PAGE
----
The state Department of Insurance's proposal to raise fees it collects from insurers and other businesses it regulates won't win many fans among companies or consumers.
In response to Gov. Bev Perdue's recent request for suggested budget cuts, agency officials instead recommended increasing various fees that it collects from insurers, agents, adjusters and others licensed to do business in North Carolina. Other state agencies also have resisted proposing cuts (Read the full N&O report here).
But insurers would oppose any effort to raise their costs. If the DOI wants to raise fees that are passed along to consumers, it would need to fully disclose that intention, said Jennifer Cohen, executive director of the Insurance Federation of North Carolina.
Such a move could provoke a backlash among consumers, a prospect that will scare lawmakers.
"We wouldn't want consumers to think insurance companies were simply jacking up their rates to make more profit," Cohen said. "People are struggling with job issues and debt issues. Consumers will be very much opposed to letting the state balance the budget on their backs."
The DOI's $38 million annual budget isn't traditionally funded by state appropriations, but is supported by the fees it already collects from businesses.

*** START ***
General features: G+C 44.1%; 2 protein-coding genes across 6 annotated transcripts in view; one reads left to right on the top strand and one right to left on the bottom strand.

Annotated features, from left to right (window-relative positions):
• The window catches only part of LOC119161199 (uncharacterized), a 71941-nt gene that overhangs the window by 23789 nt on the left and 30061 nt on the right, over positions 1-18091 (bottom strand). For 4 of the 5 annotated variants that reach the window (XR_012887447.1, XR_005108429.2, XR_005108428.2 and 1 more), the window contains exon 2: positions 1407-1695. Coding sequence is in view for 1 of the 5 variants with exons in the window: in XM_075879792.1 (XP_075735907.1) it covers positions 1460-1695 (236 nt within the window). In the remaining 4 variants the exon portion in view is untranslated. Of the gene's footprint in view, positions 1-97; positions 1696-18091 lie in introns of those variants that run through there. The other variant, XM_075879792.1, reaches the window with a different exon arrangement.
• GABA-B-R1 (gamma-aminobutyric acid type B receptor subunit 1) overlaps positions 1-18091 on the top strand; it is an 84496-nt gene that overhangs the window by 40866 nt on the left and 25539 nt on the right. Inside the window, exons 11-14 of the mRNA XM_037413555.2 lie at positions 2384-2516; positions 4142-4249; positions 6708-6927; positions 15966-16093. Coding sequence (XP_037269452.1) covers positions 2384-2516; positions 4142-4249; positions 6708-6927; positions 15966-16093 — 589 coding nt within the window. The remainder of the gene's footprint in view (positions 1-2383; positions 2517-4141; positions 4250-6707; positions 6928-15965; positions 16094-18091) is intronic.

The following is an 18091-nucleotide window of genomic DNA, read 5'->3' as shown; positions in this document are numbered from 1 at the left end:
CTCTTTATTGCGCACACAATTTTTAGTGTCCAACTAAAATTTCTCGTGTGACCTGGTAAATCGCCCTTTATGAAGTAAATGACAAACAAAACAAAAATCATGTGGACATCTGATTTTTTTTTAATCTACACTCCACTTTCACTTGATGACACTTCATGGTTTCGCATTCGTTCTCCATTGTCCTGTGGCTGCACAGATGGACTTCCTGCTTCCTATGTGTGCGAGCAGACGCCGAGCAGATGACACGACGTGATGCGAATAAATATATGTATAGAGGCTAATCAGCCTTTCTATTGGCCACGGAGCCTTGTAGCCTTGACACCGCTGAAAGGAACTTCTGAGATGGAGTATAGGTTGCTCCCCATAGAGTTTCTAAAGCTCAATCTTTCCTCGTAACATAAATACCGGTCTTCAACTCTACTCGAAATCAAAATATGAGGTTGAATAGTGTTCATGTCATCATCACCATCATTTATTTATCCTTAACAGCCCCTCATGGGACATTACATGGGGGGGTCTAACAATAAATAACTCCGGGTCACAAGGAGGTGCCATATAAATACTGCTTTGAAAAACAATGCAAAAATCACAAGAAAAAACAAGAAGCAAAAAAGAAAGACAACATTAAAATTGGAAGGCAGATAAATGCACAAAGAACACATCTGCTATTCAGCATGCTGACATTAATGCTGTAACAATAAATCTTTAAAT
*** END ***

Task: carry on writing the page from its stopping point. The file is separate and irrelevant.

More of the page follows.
North Carolina's insurers pay lower fees than in other states, so raising them slightly won't be a major hit, said spokeswoman Kristin Milam. The additional fees would raise $1.9 million to $5.7 million, depending on the size of the increase.
"We don't want to get special treatment but our budget is set up differently," Milam said.
"We need to maintain our operating budget in times of economic crisis," she added. "That's when you see crime start to rise and businesses start to fail. We need to make sure we are able to continue auditing commpanies, investigating insurance fraud."
Perdue gave agencies the option of suggesting ways to boost revenue 5 percent, 10 percent or 15 percent, rather than recommending cuts of those size, Milam said.
"We don't want to be the ones raising fees, but this hand has been forced," she said.
The problem is that nearly every year, state agencies that depend on industry fees look at ways to raise more money to offset increasingly tighter budgets, the Insurance Federation's Cohen said.
"Sometimes those are successful and sometimes they're not," she added. "We would certainly oppose higher expenses borne solely by the companies."
Most of the DOI's budget goes toward the salaries of its staff of about 420 people. Some of those positions are funded by federal grants, including several new ones added recently with money tied to the federal health overhaul.
Any forced budget cuts would likely mean eliminating some positions, Milam said.